United States Holds Thousands In Prolonged Civil Detention Without The Chance To Ask A Judge For Freedom

In July 2023, the district court ordered the government to grant Mr. Cenesca an individualized bond hearing in which it must demonstrate by clear and convincing evidence that continued detention is necessary. The court’s decision emphasized that Mr. Cenesca’s “onerous circumstances of his detention, including repeated placement in solitary confinement,” made his detention “unreasonable and unconstitutional.”

Mr. Cenesca is a man from Haiti fighting deportation from immigration detention, where he has been held for three years without receiving a hearing before a judge to request release. While detained, Mr. Cenesca was assaulted by a guard with such ferocity that he was left in a wheelchair. After the government refused to provide him medical care for his injuries, he protested by starting a hunger strike. He was then locked in solitary confinement in retaliation for advocating for his rights.

Under current law, the government claims the power to indefinitely detain an immigrant without any individualized justification and without any type of hearing before a judge on the legality of detention.

Why is this a key case?

The U.S. government detains over 30,000 people a day in immigration detention using a nationwide network of remote private prisons and jails isolated from legal assistance groups. The U.S. government’s own investigators describe conditions of confinement in immigration detention as “barbaric” and “negligent.” And people imprisoned in U.S. immigration detention have suffered grave physical and psychological harms, including torture and death.

People in immigration detention are fighting deportation in proceedings before an immigration judge, many of them seeking asylum, protection from torture, and other forms of humanitarian immigration status. But as the immigration court backlog has ballooned to over 2 million pending cases, immigration court proceedings now take an average of over 3 and a half years to complete. Over 70 percent of people detained by immigration authorities are held in mandatory detention, meaning so long as their immigration case is pending in court, the government denies them a hearing before a judge to request release, even if they can prove they are not a danger to the community or flight risk. As a result, some people are held in immigration detention for years, with no end in sight.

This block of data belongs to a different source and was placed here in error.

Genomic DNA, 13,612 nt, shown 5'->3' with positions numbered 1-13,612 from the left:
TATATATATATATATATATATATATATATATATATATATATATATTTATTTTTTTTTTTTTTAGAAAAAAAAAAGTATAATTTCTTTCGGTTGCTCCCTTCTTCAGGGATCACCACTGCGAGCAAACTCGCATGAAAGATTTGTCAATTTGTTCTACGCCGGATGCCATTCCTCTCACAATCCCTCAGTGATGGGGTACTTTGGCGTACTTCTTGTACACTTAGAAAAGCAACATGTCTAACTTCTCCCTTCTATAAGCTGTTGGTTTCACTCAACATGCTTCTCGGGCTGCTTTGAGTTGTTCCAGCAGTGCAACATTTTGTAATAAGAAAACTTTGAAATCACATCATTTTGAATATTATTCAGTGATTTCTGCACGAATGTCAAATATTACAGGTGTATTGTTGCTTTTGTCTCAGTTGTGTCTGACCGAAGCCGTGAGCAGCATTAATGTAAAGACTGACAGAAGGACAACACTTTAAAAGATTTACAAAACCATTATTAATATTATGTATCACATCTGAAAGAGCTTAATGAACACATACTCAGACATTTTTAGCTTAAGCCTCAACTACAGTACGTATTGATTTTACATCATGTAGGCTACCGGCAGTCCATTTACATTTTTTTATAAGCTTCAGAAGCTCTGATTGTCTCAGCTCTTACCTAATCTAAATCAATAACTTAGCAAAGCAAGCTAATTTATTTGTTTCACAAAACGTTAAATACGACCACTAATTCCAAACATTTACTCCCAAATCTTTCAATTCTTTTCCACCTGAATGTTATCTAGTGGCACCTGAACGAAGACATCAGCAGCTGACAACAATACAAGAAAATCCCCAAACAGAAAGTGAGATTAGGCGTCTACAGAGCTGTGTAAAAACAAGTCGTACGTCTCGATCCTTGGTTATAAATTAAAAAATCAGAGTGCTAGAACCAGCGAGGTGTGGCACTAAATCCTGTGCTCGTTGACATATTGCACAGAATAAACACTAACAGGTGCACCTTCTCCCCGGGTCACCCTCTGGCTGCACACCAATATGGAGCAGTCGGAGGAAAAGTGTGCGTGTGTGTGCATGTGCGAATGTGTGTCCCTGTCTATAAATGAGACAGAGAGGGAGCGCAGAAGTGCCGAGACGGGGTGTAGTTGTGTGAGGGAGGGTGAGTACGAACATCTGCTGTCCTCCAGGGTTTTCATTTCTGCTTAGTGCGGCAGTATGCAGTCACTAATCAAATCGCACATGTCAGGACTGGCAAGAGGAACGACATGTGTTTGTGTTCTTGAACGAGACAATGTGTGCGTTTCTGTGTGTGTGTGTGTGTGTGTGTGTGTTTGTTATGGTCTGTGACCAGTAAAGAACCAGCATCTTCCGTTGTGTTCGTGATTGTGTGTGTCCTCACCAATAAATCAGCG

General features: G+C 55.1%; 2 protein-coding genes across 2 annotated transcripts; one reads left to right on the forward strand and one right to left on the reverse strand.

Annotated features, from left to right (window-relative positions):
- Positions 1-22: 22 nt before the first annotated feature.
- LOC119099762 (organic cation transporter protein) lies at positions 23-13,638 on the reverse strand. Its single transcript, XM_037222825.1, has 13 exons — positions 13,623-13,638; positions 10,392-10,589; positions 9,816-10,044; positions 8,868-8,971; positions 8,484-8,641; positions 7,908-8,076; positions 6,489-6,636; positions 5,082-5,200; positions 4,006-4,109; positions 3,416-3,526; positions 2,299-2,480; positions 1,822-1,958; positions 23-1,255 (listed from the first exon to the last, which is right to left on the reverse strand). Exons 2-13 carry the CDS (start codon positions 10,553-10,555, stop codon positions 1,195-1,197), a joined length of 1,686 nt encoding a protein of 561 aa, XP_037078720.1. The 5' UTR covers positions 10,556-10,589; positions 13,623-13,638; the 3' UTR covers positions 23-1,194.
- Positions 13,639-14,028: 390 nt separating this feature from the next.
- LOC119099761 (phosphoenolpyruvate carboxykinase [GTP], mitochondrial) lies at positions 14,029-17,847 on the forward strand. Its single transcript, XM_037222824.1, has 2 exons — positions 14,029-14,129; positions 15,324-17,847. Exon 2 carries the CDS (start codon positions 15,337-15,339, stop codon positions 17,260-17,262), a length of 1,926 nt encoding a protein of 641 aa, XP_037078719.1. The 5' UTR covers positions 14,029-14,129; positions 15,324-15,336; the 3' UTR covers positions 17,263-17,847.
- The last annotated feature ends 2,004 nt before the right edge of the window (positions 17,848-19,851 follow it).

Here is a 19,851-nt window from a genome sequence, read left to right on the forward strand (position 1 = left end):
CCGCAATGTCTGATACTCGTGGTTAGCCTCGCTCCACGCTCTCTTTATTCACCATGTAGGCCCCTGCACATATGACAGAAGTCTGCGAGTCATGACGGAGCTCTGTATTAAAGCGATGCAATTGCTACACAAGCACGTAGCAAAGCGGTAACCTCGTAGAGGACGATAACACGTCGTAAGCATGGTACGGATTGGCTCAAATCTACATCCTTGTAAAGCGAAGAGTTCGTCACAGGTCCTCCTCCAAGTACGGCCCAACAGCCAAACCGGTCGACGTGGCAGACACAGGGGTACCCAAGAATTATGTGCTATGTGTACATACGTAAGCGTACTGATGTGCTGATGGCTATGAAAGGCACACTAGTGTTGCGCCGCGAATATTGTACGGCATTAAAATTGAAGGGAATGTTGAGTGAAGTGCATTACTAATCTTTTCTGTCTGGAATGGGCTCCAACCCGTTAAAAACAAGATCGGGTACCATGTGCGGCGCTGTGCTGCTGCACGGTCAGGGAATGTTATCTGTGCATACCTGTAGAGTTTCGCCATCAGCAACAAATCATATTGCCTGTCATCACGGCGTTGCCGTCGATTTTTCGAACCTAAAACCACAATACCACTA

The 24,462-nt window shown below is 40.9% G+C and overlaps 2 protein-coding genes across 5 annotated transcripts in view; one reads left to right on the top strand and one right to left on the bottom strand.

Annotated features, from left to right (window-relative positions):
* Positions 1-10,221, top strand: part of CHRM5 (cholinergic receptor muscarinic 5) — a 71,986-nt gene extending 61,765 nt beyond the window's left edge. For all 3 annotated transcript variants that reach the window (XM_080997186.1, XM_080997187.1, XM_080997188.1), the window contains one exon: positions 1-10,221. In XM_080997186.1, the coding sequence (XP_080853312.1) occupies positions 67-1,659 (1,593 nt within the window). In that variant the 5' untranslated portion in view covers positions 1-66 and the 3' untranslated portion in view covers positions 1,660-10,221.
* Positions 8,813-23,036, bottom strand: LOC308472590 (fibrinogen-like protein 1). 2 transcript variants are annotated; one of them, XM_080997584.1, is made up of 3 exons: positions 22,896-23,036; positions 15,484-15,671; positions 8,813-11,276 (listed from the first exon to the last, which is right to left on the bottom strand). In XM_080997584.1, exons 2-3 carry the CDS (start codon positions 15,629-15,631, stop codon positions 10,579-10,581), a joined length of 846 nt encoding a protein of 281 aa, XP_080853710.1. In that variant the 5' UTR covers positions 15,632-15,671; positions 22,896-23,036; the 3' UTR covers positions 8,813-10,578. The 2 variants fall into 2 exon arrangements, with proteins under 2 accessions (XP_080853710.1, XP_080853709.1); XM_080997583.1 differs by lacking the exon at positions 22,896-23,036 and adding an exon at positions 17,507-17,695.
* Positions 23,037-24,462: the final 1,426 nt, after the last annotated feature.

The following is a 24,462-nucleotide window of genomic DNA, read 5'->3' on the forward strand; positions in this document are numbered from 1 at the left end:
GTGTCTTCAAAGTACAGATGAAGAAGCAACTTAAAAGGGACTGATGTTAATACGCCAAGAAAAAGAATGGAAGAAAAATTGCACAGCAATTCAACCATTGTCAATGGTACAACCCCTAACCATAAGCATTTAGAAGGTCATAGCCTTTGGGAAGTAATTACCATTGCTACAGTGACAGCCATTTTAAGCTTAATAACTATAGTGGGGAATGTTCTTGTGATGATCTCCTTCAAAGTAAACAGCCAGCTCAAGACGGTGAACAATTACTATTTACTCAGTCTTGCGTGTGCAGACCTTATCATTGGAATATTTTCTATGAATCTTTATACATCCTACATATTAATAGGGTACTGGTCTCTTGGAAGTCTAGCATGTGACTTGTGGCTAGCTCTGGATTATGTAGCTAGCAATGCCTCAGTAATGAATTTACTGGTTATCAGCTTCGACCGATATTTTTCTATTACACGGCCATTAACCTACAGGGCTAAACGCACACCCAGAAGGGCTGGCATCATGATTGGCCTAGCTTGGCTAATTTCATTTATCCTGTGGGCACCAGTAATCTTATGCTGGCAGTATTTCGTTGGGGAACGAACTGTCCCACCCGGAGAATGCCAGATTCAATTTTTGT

How is RFK Human Rights supporting?

RFK Human Rights represents Mr. Cenesca in a habeas corpus petition before the federal courts. The organization argues that Mr. Cenesca’s prolonged civil detention is unconstitutional unless he receives a hearing before an immigration judge where the government bears the burden of proving the need for his continued detention by clear and convincing evidence.

Name of the case (as it appears in the respective legal mechanism)

Cenesca v. Brophy, 6:21-cv-06390-DGL (W.D.N.Y. July 11, 2023)

Month/Year of filing

May 2021

Legal mechanism in which the case is being litigated

U.S. Federal District Court, Western District of New York

Rights and legal instruments alleged violated (or found to have been violated)

Fifth Amendment of the U.S. Constitution

Procedural stage



Robert F. Kennedy Human Rights